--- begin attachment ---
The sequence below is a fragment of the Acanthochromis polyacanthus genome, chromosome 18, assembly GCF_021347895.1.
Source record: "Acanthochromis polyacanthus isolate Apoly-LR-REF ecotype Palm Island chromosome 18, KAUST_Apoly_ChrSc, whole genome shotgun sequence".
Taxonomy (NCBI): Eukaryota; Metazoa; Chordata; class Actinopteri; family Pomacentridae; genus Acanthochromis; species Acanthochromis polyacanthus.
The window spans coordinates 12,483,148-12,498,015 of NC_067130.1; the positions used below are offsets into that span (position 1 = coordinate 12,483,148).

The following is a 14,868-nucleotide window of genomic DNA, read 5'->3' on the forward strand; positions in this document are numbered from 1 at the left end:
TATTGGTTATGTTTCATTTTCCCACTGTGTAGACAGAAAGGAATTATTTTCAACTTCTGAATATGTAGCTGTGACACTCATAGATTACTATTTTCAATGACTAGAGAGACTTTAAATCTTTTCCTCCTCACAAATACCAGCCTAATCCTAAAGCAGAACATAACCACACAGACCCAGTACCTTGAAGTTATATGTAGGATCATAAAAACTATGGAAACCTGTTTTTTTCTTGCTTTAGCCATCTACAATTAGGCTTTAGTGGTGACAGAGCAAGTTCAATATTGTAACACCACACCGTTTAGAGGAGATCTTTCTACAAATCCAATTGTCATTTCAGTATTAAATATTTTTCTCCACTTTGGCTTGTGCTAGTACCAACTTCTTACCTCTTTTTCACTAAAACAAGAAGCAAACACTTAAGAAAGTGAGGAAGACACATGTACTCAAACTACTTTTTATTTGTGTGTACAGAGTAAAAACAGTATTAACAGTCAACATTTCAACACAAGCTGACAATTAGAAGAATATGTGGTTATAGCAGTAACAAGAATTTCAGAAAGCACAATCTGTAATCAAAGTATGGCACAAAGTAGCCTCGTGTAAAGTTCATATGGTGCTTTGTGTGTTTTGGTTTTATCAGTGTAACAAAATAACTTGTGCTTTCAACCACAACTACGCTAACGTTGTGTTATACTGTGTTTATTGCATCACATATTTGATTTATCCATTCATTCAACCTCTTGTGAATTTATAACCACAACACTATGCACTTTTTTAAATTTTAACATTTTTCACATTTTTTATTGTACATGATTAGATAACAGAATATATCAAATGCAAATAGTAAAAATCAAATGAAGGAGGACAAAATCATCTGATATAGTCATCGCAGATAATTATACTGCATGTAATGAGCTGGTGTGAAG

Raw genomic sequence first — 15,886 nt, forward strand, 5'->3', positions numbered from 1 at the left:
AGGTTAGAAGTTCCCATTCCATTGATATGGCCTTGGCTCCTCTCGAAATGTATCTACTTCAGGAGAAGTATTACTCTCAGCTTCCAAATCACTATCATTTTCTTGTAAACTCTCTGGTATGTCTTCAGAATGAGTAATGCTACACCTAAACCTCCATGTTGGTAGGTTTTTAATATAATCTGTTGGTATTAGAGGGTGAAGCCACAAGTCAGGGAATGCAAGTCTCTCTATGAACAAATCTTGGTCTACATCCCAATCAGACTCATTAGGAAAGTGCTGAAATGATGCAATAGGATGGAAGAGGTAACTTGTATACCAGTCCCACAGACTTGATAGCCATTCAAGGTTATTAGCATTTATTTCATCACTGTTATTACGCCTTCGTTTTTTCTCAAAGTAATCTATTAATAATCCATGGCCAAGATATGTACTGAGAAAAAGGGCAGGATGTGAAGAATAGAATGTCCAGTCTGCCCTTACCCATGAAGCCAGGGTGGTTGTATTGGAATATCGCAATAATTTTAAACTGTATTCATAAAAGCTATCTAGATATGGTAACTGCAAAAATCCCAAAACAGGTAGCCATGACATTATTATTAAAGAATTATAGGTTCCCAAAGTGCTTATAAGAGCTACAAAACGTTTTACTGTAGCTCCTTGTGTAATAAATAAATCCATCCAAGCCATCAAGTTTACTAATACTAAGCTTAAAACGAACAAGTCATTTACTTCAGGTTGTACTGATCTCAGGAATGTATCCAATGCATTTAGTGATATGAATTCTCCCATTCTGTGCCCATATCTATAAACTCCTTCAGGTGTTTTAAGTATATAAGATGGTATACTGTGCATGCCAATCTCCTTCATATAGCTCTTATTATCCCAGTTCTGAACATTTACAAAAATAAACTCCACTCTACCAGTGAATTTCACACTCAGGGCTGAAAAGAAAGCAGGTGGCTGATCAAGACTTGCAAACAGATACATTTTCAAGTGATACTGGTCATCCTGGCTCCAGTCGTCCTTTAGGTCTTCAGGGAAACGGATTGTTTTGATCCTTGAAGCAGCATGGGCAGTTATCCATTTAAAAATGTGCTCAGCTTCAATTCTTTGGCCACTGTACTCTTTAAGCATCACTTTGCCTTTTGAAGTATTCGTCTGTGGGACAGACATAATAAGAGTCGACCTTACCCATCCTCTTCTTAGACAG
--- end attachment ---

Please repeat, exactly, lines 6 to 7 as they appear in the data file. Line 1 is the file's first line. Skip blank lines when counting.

TATTGGTTATGTTTCATTTTCCCACTGTGTAGACAGAAAGGAATTATTTTCAACTTCTGAATATGTAGCTGTGACACTCATAGATTACTATTTTCAATGACTAGAGAGACTTTAAATCTTTTCCTCCTCACAAATACCAGCCTAATCCTAAAGCAGAACATAACCACACAGACCCAGTACCTTGAAGTTATATGTAGGATCATAAAAACTATGGAAACCTGTTTTTTTCTTGCTTTAGCCATCTACAATTAGGCTTTAGTGGTGACAGAGCAAGTTCAATATTGTAACACCACACCGTTTAGAGGAGATCTTTCTACAAATCCAATTGTCATTTCAGTATTAAATATTTTTCTCCACTTTGGCTTGTGCTAGTACCAACTTCTTACCTCTTTTTCACTAAAACAAGAAGCAAACACTTAAGAAAGTGAGGAAGACACATGTACTCAAACTACTTTTTATTTGTGTGTACAGAGTAAAAACAGTATTAACAGTCAACATTTCAACACAAGCTGACAATTAGAAGAATATGTGGTTATAGCAGTAACAAGAATTTCAGAAAGCACAATCTGTAATCAAAGTATGGCACAAAGTAGCCTCGTGTAAAGTTCATATGGTGCTTTGTGTGTTTTGGTTTTATCAGTGTAACAAAATAACTTGTGCTTTCAACCACAACTACGCTAACGTTGTGTTATACTGTGTTTATTGCATCACATATTTGATTTATCCATTCATTCAACCTCTTGTGAATTTATAACCACAACACTATGCACTTTTTTAAATTTTAACATTTTTCACATTTTTTATTGTACATGATTAGATAACAGAATATATCAAATGCAAATAGTAAAAATCAAATGAAGGAGGACAAAATCATCTGATATAGTCATCGCAGATAATTATACTGCATGTAATGAGCTGGTGTGAAG

Raw genomic sequence first — 15,886 nt, forward strand, 5'->3', positions numbered from 1 at the left: